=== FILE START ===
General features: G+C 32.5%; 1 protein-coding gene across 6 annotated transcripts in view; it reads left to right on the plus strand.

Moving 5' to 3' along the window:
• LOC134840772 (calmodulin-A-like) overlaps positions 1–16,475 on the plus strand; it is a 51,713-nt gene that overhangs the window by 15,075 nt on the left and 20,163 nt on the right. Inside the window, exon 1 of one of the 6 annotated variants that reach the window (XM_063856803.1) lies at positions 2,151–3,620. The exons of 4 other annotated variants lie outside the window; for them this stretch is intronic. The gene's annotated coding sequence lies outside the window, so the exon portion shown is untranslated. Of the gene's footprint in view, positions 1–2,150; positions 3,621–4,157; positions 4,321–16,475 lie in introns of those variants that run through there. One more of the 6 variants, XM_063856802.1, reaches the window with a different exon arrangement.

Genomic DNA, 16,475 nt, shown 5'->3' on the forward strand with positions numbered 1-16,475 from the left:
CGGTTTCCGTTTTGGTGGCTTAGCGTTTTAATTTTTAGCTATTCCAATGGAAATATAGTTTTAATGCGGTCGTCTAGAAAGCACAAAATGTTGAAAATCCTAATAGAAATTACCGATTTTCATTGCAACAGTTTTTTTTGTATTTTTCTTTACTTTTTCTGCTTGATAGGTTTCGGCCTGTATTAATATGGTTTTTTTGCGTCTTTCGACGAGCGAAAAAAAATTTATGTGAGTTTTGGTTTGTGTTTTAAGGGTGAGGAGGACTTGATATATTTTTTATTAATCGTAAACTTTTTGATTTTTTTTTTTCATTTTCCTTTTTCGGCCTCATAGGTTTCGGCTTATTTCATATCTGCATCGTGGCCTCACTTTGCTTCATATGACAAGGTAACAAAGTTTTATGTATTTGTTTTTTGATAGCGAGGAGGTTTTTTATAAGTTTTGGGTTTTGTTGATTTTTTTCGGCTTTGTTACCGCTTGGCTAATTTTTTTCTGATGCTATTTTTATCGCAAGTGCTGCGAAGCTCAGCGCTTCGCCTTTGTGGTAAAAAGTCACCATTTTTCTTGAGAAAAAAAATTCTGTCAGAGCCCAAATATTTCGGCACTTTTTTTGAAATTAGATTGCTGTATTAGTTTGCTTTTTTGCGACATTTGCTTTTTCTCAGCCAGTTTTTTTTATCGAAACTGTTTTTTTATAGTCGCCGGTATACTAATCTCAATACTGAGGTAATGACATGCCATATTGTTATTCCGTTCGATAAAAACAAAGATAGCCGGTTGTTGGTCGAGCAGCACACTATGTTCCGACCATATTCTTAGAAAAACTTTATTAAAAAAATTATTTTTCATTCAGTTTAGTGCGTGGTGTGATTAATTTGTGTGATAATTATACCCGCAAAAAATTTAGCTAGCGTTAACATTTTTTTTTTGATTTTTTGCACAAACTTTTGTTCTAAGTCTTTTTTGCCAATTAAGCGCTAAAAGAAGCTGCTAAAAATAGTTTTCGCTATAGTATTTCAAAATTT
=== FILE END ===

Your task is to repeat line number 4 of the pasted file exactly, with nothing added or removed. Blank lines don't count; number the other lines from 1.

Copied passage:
Genomic DNA, 16,475 nt, shown 5'->3' on the forward strand with positions numbered 1-16,475 from the left: